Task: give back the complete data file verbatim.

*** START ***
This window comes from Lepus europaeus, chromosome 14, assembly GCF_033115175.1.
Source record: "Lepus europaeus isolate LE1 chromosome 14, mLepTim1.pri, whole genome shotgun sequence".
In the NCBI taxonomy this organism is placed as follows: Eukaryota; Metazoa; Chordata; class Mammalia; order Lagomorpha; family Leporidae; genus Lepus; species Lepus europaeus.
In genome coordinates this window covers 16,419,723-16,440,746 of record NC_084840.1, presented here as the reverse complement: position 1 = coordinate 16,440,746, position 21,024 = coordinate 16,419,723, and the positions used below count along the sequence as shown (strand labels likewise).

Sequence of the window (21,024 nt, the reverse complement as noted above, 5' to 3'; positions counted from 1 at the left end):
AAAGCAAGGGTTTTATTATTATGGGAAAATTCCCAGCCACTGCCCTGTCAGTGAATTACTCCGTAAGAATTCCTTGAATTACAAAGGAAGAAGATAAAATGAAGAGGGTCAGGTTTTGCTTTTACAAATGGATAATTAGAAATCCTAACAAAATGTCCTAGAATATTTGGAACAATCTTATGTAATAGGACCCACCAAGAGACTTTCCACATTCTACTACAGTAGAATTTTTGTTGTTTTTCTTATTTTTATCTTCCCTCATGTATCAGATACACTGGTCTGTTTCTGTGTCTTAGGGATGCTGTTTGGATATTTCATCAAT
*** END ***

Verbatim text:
This window comes from Lepus europaeus, chromosome 14, assembly GCF_033115175.1.
Source record: "Lepus europaeus isolate LE1 chromosome 14, mLepTim1.pri, whole genome shotgun sequence".
In the NCBI taxonomy this organism is placed as follows: Eukaryota; Metazoa; Chordata; class Mammalia; order Lagomorpha; family Leporidae; genus Lepus; species Lepus europaeus.
In genome coordinates this window covers 16,419,723-16,440,746 of record NC_084840.1, presented here as the reverse complement: position 1 = coordinate 16,440,746, position 21,024 = coordinate 16,419,723, and the positions used below count along the sequence as shown (strand labels likewise).

Sequence of the window (21,024 nt, the reverse complement as noted above, 5' to 3'; positions counted from 1 at the left end):
AAAGCAAGGGTTTTATTATTATGGGAAAATTCCCAGCCACTGCCCTGTCAGTGAATTACTCCGTAAGAATTCCTTGAATTACAAAGGAAGAAGATAAAATGAAGAGGGTCAGGTTTTGCTTTTACAAATGGATAATTAGAAATCCTAACAAAATGTCCTAGAATATTTGGAACAATCTTATGTAATAGGACCCACCAAGAGACTTTCCACATTCTACTACAGTAGAATTTTTGTTGTTTTTCTTATTTTTATCTTCCCTCATGTATCAGATACACTGGTCTGTTTCTGTGTCTTAGGGATGCTGTTTGGATATTTCATCAAT